Football does not improve mental health: a systematic review on football and mental health disorders

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Abstract

Objective

Both football (also called association football or soccer) and mental health disorders have a global impact on the lives of billions of people. Football has been used to approach and support subjects with or at risk of mental health disorders. However, it is not clear if football itself has any beneficial effect on the mental health of players, fans or spectators. Consequently, the aim of the current systematic review was to examine if playing or watching football impacts on the frequency of mental health problems in people who are involved in playing or watching the game.

Methods

We performed a systematic review on the relationship between football and mental health disorders. A total of 662 abstracts were screened initially. We identified 17 relevant papers assessing the prevalence of mental health disorders in current and previous football players, referees or spectators.

Results

The prevalence and 12 months incidence of mental health problems in active and retired professional players and referees were similar to or higher than those found in the general population, possibly as response to osteoarthritis, severe injuries, career dissatisfaction, low social support and poor employment status after retirement. Studies in adolescent amateurs and spectators indicate that playing and watching football games may negatively affect subjective mental health, even though qualitative studies indicate mental health benefits of playing or watching football.

Discussion

Players, referees and spectators are unlikely to present with fewer mental health problems than other members of society as a result of their involvement with football. It appears that some of the infrastructure that supports resilience in mental health such as a sense of inclusion, shared purpose and positive peer identification might be developed by playing in or supporting a team. Strategies that may use the assumed positive aspects of football need to be validated before implementation of large projects.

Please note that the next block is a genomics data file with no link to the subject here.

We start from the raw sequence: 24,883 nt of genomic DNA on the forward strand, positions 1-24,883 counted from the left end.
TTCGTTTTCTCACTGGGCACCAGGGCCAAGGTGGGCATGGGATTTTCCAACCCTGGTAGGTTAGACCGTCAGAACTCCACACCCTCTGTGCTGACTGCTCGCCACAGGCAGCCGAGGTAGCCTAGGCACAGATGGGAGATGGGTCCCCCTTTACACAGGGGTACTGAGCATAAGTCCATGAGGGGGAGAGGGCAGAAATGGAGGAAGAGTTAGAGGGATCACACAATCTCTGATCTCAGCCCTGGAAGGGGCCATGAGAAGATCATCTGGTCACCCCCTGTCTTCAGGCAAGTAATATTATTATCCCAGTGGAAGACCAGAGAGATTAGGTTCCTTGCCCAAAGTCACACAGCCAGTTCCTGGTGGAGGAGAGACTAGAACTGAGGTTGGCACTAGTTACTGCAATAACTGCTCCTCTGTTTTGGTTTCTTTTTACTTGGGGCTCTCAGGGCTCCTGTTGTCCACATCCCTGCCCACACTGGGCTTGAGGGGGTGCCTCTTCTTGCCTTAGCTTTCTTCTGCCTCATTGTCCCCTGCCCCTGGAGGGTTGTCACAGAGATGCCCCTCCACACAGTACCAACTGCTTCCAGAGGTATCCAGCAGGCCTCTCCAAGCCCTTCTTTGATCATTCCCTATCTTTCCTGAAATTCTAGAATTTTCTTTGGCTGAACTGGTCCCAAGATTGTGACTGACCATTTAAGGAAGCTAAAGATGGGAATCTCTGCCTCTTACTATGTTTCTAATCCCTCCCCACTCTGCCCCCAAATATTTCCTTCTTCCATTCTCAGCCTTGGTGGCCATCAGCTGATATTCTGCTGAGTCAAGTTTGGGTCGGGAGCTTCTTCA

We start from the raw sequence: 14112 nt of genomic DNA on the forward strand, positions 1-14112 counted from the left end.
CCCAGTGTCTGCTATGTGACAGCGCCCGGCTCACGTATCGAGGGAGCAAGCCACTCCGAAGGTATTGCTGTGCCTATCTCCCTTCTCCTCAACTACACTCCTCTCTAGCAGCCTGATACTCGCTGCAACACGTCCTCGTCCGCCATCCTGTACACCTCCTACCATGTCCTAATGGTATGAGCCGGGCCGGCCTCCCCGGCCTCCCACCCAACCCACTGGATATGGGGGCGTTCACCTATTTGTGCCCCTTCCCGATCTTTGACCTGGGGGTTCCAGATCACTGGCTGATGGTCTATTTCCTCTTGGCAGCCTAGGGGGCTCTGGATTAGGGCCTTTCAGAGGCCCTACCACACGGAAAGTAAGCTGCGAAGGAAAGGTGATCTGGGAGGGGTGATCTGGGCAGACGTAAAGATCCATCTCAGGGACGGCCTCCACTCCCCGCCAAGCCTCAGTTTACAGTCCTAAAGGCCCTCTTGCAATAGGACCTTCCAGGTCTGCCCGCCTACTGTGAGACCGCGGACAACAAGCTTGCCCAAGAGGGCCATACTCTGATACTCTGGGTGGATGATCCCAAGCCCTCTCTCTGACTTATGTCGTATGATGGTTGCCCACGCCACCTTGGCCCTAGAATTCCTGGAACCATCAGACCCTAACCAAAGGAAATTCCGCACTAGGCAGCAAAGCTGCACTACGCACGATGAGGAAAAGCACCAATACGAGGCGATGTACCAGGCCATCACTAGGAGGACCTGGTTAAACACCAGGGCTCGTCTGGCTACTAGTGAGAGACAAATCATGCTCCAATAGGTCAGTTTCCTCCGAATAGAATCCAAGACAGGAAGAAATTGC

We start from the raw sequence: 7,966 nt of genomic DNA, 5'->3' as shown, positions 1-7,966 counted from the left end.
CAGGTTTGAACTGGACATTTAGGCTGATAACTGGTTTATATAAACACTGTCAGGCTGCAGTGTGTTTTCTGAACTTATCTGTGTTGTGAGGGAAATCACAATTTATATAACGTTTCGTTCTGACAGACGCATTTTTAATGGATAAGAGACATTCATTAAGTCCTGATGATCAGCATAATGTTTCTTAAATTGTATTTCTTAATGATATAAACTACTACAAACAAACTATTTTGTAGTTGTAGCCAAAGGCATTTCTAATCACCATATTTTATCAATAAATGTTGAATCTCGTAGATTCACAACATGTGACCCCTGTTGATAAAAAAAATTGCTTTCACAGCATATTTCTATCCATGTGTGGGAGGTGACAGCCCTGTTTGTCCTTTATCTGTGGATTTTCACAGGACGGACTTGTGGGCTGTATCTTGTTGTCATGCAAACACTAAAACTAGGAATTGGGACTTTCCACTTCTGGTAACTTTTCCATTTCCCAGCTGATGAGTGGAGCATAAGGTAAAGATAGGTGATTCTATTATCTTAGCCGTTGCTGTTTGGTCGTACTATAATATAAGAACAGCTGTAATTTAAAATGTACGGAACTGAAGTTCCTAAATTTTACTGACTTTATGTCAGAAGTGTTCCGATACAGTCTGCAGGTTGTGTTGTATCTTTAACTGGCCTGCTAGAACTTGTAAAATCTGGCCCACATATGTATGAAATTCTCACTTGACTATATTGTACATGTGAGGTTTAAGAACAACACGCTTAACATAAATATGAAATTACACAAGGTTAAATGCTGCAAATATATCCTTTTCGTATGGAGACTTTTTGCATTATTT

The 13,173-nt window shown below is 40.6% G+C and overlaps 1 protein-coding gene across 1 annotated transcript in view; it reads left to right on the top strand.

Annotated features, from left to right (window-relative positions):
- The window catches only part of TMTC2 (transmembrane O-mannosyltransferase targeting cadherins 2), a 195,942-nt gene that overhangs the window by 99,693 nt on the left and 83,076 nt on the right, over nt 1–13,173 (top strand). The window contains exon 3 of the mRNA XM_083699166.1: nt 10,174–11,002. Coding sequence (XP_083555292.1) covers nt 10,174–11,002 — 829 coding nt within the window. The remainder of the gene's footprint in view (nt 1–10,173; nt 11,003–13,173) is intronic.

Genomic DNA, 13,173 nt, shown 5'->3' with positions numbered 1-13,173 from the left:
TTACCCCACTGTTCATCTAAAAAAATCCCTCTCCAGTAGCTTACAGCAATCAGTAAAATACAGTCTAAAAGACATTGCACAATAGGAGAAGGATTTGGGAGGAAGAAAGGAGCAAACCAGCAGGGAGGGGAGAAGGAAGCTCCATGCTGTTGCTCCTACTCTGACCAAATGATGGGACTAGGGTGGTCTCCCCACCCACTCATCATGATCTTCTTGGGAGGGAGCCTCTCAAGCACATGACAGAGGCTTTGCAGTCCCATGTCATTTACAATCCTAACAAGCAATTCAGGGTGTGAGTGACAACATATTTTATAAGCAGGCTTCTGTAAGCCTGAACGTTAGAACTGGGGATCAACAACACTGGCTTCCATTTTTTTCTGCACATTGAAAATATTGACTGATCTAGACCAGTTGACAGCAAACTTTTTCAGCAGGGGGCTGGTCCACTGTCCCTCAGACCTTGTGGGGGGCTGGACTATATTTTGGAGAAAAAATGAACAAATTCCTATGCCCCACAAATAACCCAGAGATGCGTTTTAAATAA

Introduction

Football is a global game and a huge international business. The game is played for 90 min by two teams of 11 players, both teams trying to score by hitting the one ball with the foot (or leg or head, but not the hands) into the opponents’ goal. The game is called football in Europe, Asia and South America, but soccer (shortened form Association football) in North America, Australia and South Africa, essentially to distinguish football, respectively soccer, from other versions of regional football games such as American or Australian football. The latter have some commonalities with Rugby and thus will not be addressed in the current paper.

Football in society

Football affects billions of people in the world, that is, from the world famous, very well paid professionals down to the unpaid amateur players on a wet muddy pitch on a cold December morning. It impacts sometimes highly significantly on the lives of fans and spectators who watch avidly by attending matches or watching on TV. It is often a defining characteristic of a person’s self-identity. Early ‘getting to know you’ conversations can include questions about your job, whether you have children, your marital status and ‘which team do you support?’ Having a successful team can increase awareness of a town or city anywhere in the world and can have a huge economic impact on that town or city.

The incredible passion, loyalty and fanaticism that supporting a team can engender in some individuals has led to an interest in how the active process of supporting a club can impact on the physical and mental health of supporters and participants. Some studies suggest that football may induce a feeling solidarity and togetherness amongst players and fans (McKeown et al. 2015) or can create a sense of belonging and a catharsis of stress and tensions amongst spectators (Pringle 2004). However, not all games are won and Vallerand et al. (2008) suggest that football may induce both positive, that is, harmonious, and negative, that is, obsessive behaviours.

For players, there might be the success, the rewards of promotion and the rewards of higher income if games are won frequently by their team. On the other hand, losses of games may cause distress and disappointment and thus might negatively affect the well-being of the losing side. High-profile suicides in players and managers have recently raised the awareness of the necessity to look at mental health issues in those involved in the professional game (Pringle 2012).

Negative effects of football appear more pronounced when physical health problems from football-related injuries affect the well-being and performance of players, a notable example being the current research into heading the ball and the development of dementia (Faden and Loane 2015). Thus, the physical and mental health of players needs to be focussed on by managers, teams and football associations.

Physical health problems and neuropsychological impairment of soccer players

Accidents and injuries in football may affect the whole body but most frequently involve the legs, knees, arms and the head with one long-term effect of football and other sports appearing to be an increased risk of osteoarthritis (Schuring et al. 2016).